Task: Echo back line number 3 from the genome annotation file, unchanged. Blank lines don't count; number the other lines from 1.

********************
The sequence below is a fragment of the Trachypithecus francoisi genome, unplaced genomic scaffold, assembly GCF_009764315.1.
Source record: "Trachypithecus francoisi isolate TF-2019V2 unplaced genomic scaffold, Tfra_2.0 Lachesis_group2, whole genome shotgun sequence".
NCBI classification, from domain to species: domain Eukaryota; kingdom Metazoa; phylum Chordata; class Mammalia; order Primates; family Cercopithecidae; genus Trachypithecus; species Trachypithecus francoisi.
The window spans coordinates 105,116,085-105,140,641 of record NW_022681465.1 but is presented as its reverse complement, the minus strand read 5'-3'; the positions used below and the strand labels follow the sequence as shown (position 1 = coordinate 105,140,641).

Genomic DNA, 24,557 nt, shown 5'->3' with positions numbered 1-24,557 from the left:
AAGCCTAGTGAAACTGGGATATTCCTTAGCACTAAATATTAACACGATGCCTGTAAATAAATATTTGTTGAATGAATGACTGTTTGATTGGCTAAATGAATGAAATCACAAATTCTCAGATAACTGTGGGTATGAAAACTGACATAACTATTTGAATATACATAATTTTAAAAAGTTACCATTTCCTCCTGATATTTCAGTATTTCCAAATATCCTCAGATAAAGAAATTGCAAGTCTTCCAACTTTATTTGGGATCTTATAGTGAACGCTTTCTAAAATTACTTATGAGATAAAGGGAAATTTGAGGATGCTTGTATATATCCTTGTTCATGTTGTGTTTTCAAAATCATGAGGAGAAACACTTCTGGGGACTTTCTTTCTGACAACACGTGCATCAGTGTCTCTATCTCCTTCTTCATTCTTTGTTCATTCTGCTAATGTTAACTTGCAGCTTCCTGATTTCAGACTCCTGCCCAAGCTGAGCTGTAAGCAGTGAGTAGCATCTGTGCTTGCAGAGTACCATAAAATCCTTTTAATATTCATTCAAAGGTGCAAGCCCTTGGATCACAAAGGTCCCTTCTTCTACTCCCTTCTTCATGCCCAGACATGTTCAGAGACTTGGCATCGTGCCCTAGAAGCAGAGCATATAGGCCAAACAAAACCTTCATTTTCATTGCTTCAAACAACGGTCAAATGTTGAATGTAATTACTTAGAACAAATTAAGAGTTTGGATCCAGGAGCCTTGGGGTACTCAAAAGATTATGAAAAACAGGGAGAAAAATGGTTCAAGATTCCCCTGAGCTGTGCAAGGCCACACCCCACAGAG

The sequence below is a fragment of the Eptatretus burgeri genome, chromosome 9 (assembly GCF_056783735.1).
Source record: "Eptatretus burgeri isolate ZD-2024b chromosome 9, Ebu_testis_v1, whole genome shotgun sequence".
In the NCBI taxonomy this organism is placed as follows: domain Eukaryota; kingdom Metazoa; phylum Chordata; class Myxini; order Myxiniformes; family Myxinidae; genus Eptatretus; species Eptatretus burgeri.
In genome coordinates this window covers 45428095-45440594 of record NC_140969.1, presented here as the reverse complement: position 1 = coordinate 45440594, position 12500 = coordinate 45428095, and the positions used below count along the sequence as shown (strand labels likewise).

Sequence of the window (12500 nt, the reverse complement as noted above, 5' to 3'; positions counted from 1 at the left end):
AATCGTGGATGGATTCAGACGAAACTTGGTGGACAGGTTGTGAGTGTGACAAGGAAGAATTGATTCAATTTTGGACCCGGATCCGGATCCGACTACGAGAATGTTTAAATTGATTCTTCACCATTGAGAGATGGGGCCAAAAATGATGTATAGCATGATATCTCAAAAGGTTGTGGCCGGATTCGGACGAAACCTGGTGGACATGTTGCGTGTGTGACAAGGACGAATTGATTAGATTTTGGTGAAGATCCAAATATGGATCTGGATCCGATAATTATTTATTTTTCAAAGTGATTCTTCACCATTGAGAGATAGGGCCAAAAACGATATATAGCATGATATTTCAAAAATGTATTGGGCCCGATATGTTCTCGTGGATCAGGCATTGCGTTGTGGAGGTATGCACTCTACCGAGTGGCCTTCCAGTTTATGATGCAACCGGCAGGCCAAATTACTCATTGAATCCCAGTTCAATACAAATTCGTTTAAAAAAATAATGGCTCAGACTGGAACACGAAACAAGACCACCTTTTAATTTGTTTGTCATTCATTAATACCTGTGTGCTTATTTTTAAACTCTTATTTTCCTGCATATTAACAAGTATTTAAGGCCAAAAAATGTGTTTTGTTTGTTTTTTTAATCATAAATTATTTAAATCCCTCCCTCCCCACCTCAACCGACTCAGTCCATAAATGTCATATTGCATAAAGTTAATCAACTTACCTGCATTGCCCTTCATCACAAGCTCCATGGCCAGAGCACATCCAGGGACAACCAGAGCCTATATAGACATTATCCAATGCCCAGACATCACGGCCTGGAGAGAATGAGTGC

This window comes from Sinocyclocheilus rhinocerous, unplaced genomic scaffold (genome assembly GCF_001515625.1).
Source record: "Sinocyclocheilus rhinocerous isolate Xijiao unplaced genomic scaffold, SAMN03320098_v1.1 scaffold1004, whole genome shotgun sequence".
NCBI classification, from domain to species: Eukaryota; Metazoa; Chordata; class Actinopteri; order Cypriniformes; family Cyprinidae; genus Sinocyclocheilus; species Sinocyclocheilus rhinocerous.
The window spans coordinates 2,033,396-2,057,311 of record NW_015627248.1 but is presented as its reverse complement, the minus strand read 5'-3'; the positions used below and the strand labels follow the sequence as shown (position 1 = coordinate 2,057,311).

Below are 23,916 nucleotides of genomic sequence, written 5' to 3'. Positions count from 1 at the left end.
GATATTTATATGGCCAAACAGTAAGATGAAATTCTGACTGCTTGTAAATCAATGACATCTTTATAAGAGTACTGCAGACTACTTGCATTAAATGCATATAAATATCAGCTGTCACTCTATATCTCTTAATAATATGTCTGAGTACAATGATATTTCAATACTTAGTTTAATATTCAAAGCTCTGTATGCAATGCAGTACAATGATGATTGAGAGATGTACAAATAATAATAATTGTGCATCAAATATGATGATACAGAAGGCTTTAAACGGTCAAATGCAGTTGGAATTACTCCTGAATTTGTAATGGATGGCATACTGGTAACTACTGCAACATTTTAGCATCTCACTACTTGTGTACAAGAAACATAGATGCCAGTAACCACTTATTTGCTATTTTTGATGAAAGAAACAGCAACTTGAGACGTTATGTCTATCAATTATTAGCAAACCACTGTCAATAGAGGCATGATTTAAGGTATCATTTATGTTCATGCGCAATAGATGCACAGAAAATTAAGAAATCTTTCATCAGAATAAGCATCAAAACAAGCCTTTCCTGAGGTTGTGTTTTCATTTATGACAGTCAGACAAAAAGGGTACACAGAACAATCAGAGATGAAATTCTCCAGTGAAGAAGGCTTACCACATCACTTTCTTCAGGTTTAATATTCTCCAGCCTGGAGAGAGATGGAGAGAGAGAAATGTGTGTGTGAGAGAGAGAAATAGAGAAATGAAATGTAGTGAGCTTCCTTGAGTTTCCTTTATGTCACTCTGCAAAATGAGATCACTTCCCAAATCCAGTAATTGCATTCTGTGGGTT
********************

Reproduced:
NCBI classification, from domain to species: domain Eukaryota; kingdom Metazoa; phylum Chordata; class Mammalia; order Primates; family Cercopithecidae; genus Trachypithecus; species Trachypithecus francoisi.